View large image
|Krank Golf's Rage driver is a new favorite among long-drive competitors. (Courtesy of Krank Golf)|
If you're a fan of the RE/MAX Long Drive Championships, you've probably noticed how many of the competitors who show up in the finals of this and other long-drive events play golf clubs that are not made by the well-known, big-name equipment companies.
Some of the most popular big sticks among the freaks of nature who compete in these events are made by Krank Golf, a Tempe, Ariz.-based outfit that was founded in 2002. In a short period of time it has built an enormous reputation, thanks in part to the enormous drives that are hit each year with Krank Golf clubs.
For example, in 2008, 63-year-old NBA Hall of Famer Rick Barry used a Krank Golf driver to win the Grand Champion Division at the RE/MAX with a top drive of 373 yards. In fact, Krank Golf drivers were used by the first, second, third, fourth, sixth, and seventh-place finishers in 2008 in the Grand Champion Division. The 2007 World Long Drive Champion, Mike Dobbyn, is also on the Krank Golf team.
What makes Krank Golf, which is certainly lesser known in general golfing circles, so formidable in the long-drive world?
Well, for one thing, Krank Golf founder and president Lance Reader once hit a world-record drive of 526 yards in a 2004 competition. In other words, the guy knows what he's talking about.
This year, Krank Golf introduced its newest bazooka-on-a-stick, called (appropriately enough) "Rage." In the 2009 RE/MAX event, Mike Adams came in fourth in the Men's Open division wielding a Rage. His longest drive: 418 yards.
Needless to say, after a phone-fitting by Reader himself, I was eager to get my new Rage into my hands and onto the first tee.
When the 46-inch, 10.5-degree Rage arrived, complete with a stiff Fujikura Diesel shaft ($349, assembled), I literally sprinted to my car to get to the golf course. Never mind that the weather was 45 degrees with a steady drizzle.
On the first tee, after a few cursory stretches, I took a cut at my ball and upon impact blurted out, "Oh, crap." You see, I was expecting to hear what I normally hear every time I hit one of the big 460cc drivers that come out every year: a semi-deafening CLANK.
Instead, I heard a metallic "tink" - sort of like a sledgehammer hitting a railroad spike - and for a second feared that I had almost missed the ball. Happily, though, when I looked up, I watched my ball sailing straight and true nearly 300 yards through the air.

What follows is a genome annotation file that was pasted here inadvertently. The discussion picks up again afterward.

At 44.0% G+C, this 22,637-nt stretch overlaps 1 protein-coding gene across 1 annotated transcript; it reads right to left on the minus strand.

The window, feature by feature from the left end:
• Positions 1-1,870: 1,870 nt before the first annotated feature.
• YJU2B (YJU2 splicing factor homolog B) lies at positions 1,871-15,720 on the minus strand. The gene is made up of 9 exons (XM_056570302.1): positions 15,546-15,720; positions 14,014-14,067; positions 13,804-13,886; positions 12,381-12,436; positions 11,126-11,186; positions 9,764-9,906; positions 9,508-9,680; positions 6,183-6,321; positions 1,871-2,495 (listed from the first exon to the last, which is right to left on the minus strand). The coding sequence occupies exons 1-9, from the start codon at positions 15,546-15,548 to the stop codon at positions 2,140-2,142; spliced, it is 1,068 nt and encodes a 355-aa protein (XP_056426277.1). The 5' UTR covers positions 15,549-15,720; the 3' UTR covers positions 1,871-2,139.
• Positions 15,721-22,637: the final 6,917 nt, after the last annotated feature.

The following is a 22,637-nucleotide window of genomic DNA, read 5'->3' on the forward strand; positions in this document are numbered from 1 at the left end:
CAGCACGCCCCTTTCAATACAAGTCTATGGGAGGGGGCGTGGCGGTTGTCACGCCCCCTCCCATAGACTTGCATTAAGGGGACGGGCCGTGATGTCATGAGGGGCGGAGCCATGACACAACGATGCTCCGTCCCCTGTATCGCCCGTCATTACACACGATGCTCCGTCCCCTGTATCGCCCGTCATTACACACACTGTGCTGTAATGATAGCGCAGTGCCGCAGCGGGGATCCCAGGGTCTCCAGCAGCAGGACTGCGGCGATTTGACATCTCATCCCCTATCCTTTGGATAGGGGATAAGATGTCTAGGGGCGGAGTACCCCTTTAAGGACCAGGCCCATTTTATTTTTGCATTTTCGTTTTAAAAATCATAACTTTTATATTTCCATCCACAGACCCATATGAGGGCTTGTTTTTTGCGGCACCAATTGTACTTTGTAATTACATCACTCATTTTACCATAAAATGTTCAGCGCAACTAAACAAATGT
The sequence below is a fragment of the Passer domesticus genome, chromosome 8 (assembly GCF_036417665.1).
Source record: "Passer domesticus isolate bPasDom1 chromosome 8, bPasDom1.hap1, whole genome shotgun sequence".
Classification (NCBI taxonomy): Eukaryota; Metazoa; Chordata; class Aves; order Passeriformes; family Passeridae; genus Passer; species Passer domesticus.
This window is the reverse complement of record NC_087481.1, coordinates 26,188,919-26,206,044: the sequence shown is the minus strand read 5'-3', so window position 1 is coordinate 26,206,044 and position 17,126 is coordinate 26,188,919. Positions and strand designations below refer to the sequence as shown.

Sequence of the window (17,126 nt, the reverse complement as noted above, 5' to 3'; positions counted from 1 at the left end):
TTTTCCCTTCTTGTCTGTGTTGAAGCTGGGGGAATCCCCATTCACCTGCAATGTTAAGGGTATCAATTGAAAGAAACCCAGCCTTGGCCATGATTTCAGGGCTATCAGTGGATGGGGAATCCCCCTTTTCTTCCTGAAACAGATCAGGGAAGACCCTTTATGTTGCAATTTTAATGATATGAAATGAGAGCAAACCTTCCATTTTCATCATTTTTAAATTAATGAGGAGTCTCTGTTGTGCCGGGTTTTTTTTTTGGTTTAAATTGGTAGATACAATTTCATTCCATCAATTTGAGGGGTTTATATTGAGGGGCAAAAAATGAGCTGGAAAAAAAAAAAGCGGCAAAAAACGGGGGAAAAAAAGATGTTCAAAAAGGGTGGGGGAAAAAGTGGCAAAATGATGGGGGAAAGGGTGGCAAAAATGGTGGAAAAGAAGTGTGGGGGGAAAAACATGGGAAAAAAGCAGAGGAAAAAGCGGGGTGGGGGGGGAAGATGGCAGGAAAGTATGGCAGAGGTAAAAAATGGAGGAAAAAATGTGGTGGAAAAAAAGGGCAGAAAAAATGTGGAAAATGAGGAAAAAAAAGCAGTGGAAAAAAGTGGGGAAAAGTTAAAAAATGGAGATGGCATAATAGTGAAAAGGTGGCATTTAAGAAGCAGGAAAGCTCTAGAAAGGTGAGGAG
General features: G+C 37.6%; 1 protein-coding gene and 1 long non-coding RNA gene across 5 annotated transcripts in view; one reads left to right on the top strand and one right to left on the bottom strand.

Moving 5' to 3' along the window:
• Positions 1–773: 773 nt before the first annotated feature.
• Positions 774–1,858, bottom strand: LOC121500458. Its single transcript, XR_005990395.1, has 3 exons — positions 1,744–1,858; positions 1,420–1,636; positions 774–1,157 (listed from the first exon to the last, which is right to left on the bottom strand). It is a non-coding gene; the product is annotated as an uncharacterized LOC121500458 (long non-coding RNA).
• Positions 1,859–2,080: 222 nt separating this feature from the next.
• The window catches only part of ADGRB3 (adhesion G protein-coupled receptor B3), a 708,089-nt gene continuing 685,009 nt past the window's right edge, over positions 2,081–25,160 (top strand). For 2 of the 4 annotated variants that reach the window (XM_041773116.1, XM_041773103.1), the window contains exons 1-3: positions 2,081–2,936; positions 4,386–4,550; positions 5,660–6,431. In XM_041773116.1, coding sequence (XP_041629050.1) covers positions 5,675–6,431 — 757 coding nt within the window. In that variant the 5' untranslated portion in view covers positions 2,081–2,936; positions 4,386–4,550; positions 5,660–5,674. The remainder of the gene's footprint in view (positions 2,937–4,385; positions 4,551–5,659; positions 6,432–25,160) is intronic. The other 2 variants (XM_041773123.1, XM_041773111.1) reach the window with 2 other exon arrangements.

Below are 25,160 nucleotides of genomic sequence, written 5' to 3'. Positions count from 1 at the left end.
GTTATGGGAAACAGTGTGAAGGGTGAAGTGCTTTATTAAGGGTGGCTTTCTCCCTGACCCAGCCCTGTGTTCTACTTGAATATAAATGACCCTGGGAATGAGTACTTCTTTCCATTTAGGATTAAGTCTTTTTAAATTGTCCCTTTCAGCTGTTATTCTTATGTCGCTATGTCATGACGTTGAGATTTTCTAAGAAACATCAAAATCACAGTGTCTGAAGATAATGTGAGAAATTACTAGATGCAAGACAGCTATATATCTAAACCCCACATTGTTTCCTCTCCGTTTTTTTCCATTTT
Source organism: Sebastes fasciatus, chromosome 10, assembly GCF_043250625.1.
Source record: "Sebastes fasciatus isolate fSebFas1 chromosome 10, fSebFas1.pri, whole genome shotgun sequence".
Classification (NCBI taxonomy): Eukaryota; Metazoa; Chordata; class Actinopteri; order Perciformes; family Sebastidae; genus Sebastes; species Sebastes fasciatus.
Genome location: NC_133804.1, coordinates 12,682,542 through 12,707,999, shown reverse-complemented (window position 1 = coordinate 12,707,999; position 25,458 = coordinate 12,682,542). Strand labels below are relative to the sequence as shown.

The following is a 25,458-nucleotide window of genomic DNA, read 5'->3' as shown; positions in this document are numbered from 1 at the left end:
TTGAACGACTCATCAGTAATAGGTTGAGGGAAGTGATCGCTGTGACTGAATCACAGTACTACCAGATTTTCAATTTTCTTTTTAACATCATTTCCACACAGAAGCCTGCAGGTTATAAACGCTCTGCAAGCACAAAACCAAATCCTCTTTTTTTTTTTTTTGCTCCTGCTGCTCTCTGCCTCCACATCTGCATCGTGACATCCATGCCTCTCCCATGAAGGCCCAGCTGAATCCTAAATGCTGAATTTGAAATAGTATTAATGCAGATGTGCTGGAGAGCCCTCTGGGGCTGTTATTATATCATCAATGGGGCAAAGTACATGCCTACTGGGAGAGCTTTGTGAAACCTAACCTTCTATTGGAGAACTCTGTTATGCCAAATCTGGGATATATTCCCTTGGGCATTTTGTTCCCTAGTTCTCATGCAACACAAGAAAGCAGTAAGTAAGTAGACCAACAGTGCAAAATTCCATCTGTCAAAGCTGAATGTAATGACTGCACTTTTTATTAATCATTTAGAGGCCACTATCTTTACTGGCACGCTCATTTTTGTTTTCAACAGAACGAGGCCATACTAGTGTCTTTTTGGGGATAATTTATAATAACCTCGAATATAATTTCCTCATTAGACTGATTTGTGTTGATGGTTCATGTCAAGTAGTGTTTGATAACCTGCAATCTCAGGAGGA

The Rage's black, gray, and red clubhead has a deep, grooveless face and for some reason looks more compact than 460cc. It feels a bit heavier than most recent drivers I've tested, but the sturdy constitution of the clubhead produces this very appealing aural feedback that just naturally sounds solid.
According to Reader, a big selling point on the Rage is not just its length, but also its accuracy. "It doesn't do any good for our [LDA] players to hit it long if it's OB," he said as he was fitting me over the phone.
I must confess, however, that my late-season swing is a bit unpredictable, so there were certainly times when hitting the fairway seemed difficult with the Rage - but this was almost as certainly not the club's fault. Despite the balkiness of my autumn game, the Rage produced some of the longest drives I've hit on certain holes of my home course, including a 295-yard bomb into a light breeze on the uphill ninth hole.
In short, the Krank Golf Rage is a prodigious weapon.
The Rage isn't made by the biggest company in golf, but it produces some mighty big drives. I cannot say that I have never hit any other driver farther, but I can say that I have never hit another driver that sounds, feels, looks, and performs as solidly all in one package (and at a relatively moderate price).
Krank Golf, like any company seeking fame in the long-drive world, has plenty of attitude, and this is apparent from the headcover that comes with the Rage: black and red with a red devil's head on the top, red chili peppers stitched on the sides, and the phrase "Some Like it Hot!" stitched on the front.
So be prepared: If you put this beast into your bag, you'd better be ready to hunt with the big dogs, because you won't have any excuses.
For more information, visit www.krankgolf.com.
November 20, 2009
Kiel Christianson has lived, worked, traveled and golfed extensively on three continents. As senior writer and equipment editor for WorldGolf.com, he has reviewed courses, resorts, and golf academies from California to Ireland, including his home course, Lake of the Woods G.C. in Mahomet, Illinois. Read his golf blog here.
In the 1970s and '80s, just about every high school-aged golfer in America carried their clubs in a single-strap, tubular canvas golf bag by Jones Sports Co. These bags were built for the long haul. Now they're back. Jones Sports has resuscitated their iconic golf bags and has added modern design features to create the ultimate purist's bags.
... full article »